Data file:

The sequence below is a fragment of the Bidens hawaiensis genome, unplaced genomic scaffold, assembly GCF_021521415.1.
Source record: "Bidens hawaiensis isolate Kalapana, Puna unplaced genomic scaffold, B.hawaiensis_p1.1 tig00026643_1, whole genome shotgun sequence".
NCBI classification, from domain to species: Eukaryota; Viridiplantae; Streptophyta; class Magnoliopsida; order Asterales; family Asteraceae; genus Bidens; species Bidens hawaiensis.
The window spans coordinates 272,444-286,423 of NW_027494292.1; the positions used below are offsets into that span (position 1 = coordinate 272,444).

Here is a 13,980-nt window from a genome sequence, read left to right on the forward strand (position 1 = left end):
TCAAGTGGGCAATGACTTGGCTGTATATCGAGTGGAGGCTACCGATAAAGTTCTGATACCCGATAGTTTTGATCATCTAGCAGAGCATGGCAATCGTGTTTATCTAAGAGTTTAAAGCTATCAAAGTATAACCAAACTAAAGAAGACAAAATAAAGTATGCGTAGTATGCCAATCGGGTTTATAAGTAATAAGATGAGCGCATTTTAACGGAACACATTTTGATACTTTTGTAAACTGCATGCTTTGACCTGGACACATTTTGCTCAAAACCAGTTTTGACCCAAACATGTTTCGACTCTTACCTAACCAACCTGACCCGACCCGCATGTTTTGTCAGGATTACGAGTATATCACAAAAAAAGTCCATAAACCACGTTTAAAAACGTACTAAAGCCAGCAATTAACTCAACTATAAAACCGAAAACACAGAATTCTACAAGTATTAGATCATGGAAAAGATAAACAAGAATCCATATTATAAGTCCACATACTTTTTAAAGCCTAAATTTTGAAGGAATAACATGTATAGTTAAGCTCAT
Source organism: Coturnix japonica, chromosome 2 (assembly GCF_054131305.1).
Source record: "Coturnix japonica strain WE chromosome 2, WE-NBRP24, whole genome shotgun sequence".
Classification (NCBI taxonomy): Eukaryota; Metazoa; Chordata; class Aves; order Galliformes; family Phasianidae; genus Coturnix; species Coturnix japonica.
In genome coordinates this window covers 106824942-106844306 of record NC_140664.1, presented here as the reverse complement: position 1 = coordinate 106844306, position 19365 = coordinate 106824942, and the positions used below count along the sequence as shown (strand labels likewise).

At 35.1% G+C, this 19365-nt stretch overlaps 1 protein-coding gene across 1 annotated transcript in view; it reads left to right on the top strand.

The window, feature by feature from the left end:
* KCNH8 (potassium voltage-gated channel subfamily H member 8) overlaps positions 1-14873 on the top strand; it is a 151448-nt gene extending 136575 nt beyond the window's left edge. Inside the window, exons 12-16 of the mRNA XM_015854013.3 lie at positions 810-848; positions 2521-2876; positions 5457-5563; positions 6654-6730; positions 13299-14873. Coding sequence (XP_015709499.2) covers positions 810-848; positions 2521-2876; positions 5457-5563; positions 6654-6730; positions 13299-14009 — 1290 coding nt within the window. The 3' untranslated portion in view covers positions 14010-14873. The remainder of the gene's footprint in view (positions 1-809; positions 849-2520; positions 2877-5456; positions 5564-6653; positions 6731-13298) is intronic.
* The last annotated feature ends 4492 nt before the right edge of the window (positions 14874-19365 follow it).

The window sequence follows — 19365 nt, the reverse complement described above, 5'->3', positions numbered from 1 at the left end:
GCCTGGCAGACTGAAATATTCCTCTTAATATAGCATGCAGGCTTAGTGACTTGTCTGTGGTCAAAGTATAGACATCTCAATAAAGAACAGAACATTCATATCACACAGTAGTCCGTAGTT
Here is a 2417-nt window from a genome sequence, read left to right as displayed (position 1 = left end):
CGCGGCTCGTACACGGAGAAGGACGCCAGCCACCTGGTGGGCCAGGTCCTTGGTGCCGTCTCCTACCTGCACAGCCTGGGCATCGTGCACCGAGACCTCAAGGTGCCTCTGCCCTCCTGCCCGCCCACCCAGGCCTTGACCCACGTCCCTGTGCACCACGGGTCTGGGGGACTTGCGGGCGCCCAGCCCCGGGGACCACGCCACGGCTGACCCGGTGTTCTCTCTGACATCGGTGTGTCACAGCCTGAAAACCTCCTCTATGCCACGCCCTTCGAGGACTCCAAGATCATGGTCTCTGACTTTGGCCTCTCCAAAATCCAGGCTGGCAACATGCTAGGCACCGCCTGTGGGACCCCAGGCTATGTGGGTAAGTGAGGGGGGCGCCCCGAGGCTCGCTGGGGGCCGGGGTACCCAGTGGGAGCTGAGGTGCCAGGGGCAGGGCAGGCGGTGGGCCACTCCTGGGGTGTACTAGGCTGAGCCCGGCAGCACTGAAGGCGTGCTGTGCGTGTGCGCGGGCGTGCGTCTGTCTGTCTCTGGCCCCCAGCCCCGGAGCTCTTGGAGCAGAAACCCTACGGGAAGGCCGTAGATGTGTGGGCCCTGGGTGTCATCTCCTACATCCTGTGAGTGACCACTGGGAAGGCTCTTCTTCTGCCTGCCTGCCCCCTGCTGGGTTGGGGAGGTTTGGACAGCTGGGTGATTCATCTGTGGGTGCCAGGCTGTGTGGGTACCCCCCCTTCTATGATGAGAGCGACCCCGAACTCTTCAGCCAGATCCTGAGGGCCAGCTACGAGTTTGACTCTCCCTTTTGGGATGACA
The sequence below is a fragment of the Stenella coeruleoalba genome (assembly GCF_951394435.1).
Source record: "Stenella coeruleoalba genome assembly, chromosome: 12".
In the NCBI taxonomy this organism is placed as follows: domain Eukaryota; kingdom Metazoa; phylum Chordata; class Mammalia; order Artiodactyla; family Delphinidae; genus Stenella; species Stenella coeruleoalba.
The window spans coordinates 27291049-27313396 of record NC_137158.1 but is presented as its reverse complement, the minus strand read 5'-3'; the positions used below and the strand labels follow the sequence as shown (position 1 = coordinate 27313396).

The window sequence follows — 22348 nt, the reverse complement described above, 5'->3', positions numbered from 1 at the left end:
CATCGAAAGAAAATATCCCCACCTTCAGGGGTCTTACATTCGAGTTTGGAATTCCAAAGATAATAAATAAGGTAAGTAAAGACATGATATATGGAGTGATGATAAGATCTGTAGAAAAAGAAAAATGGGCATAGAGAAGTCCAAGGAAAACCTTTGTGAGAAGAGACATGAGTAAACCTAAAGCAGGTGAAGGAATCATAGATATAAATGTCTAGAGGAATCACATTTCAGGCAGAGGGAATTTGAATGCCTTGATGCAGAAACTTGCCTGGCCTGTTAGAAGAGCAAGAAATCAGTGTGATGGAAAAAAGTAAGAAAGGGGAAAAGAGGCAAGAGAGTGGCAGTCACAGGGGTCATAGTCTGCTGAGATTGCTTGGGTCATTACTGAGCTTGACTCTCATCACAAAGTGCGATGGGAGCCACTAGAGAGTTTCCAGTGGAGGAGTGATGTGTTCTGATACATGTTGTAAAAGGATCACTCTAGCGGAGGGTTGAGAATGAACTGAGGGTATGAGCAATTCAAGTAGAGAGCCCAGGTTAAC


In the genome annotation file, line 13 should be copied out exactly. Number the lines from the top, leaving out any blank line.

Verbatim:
* KCNH8 (potassium voltage-gated channel subfamily H member 8) overlaps positions 1-14873 on the top strand; it is a 151448-nt gene extending 136575 nt beyond the window's left edge. Inside the window, exons 12-16 of the mRNA XM_015854013.3 lie at positions 810-848; positions 2521-2876; positions 5457-5563; positions 6654-6730; positions 13299-14873. Coding sequence (XP_015709499.2) covers positions 810-848; positions 2521-2876; positions 5457-5563; positions 6654-6730; positions 13299-14009 — 1290 coding nt within the window. The 3' untranslated portion in view covers positions 14010-14873. The remainder of the gene's footprint in view (positions 1-809; positions 849-2520; positions 2877-5456; positions 5564-6653; positions 6731-13298) is intronic.